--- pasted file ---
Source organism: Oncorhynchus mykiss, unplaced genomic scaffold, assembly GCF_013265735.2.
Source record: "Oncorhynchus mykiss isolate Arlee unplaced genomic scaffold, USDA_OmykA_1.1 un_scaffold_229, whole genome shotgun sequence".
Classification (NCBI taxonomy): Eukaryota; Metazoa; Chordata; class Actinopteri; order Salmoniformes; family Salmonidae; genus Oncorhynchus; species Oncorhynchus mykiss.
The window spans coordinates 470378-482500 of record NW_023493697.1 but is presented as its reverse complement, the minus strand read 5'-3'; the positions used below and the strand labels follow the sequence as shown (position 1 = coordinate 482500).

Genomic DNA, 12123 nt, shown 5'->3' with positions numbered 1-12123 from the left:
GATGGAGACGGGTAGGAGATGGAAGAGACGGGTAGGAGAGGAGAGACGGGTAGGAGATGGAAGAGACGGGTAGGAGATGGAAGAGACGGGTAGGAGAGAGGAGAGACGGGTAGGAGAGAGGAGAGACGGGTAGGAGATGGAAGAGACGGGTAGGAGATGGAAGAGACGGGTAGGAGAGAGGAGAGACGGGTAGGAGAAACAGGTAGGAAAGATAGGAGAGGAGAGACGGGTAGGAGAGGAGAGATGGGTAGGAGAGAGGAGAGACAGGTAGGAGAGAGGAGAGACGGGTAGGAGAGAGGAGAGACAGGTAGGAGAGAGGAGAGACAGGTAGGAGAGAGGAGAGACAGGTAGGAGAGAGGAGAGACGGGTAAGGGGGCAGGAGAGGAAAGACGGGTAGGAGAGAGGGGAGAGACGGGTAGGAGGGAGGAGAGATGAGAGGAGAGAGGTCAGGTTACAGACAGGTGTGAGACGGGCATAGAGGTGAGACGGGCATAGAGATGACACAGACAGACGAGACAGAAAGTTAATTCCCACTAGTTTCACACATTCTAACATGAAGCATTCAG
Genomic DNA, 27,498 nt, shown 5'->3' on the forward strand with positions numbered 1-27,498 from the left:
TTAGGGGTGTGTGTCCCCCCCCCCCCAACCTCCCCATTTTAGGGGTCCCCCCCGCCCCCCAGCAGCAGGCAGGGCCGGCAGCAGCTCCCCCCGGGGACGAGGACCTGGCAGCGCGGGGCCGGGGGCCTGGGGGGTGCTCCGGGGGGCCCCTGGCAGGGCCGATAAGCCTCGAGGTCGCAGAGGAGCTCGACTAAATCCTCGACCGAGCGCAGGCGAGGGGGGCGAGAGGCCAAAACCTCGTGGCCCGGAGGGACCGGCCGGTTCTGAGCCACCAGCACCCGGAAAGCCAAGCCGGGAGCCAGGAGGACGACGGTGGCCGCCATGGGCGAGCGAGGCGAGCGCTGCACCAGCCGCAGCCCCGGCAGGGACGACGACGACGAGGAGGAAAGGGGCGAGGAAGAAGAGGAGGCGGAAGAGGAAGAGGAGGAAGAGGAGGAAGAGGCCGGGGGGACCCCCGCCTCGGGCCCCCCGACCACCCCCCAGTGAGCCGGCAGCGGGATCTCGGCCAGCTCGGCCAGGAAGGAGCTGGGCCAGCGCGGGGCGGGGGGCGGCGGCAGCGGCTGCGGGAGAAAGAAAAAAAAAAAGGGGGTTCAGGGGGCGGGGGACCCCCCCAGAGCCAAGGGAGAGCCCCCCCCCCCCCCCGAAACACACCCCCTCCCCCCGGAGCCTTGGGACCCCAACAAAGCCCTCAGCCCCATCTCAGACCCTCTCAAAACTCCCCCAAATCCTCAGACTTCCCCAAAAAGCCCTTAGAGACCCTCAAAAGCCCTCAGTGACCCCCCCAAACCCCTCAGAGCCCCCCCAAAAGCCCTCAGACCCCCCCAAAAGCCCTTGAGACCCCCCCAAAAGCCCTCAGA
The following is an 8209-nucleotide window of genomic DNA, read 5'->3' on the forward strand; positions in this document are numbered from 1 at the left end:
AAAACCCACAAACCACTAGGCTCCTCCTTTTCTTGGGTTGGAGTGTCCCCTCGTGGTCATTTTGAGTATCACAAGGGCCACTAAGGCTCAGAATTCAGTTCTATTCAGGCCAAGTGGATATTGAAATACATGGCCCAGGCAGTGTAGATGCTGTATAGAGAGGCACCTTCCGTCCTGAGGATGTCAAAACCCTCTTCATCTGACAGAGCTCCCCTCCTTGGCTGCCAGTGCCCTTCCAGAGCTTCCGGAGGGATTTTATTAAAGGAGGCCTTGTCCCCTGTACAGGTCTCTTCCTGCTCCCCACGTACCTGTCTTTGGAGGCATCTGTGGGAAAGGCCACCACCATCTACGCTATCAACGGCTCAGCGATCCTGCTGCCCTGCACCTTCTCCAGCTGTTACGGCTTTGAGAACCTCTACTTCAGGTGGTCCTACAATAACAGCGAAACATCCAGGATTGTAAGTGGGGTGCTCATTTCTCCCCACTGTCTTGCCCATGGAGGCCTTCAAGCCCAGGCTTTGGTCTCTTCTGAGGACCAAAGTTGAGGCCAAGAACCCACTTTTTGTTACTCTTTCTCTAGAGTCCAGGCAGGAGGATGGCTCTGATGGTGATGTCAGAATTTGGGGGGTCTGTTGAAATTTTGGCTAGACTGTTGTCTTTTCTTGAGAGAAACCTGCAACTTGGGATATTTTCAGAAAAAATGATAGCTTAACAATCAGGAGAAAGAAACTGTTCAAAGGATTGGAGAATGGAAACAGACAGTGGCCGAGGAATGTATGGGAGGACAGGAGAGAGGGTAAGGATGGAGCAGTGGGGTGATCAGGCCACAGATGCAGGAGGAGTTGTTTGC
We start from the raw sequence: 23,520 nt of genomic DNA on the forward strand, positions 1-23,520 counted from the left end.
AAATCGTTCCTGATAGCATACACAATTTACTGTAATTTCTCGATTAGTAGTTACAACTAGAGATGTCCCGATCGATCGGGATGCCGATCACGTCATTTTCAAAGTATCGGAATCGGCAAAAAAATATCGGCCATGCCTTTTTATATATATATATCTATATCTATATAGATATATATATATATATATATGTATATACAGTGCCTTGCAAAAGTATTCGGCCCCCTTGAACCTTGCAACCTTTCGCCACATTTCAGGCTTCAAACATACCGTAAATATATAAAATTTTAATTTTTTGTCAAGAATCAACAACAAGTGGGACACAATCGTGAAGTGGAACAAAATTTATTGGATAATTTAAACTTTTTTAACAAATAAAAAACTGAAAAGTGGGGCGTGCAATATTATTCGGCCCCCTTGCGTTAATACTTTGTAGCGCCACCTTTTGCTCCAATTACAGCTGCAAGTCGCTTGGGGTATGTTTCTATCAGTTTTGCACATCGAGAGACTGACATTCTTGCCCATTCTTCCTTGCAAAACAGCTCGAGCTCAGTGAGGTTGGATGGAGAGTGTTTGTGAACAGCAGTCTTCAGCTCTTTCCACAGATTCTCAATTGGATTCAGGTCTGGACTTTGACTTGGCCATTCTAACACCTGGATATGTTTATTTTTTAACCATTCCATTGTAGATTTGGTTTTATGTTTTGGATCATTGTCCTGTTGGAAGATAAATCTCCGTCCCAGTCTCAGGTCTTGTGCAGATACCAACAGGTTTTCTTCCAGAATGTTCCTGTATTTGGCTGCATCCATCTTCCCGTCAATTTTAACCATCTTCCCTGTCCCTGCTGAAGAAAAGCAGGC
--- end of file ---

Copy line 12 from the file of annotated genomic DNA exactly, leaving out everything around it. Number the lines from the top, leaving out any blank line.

AAATCGTTCCTGATAGCATACACAATTTACTGTAATTTCTCGATTAGTAGTTACAACTAGAGATGTCCCGATCGATCGGGATGCCGATCACGTCATTTTCAAAGTATCGGAATCGGCAAAAAAATATCGGCCATGCCTTTTTATATATATATATCTATATCTATATAGATATATATATATATATATATGTATATACAGTGCCTTGCAAAAGTATTCGGCCCCCTTGAACCTTGCAACCTTTCGCCACATTTCAGGCTTCAAACATACCGTAAATATATAAAATTTTAATTTTTTGTCAAGAATCAACAACAAGTGGGACACAATCGTGAAGTGGAACAAAATTTATTGGATAATTTAAACTTTTTTAACAAATAAAAAACTGAAAAGTGGGGCGTGCAATATTATTCGGCCCCCTTGCGTTAATACTTTGTAGCGCCACCTTTTGCTCCAATTACAGCTGCAAGTCGCTTGGGGTATGTTTCTATCAGTTTTGCACATCGAGAGACTGACATTCTTGCCCATTCTTCCTTGCAAAACAGCTCGAGCTCAGTGAGGTTGGATGGAGAGTGTTTGTGAACAGCAGTCTTCAGCTCTTTCCACAGATTCTCAATTGGATTCAGGTCTGGACTTTGACTTGGCCATTCTAACACCTGGATATGTTTATTTTTTAACCATTCCATTGTAGATTTGGTTTTATGTTTTGGATCATTGTCCTGTTGGAAGATAAATCTCCGTCCCAGTCTCAGGTCTTGTGCAGATACCAACAGGTTTTCTTCCAGAATGTTCCTGTATTTGGCTGCATCCATCTTCCCGTCAATTTTAACCATCTTCCCTGTCCCTGCTGAAGAAAAGCAGGC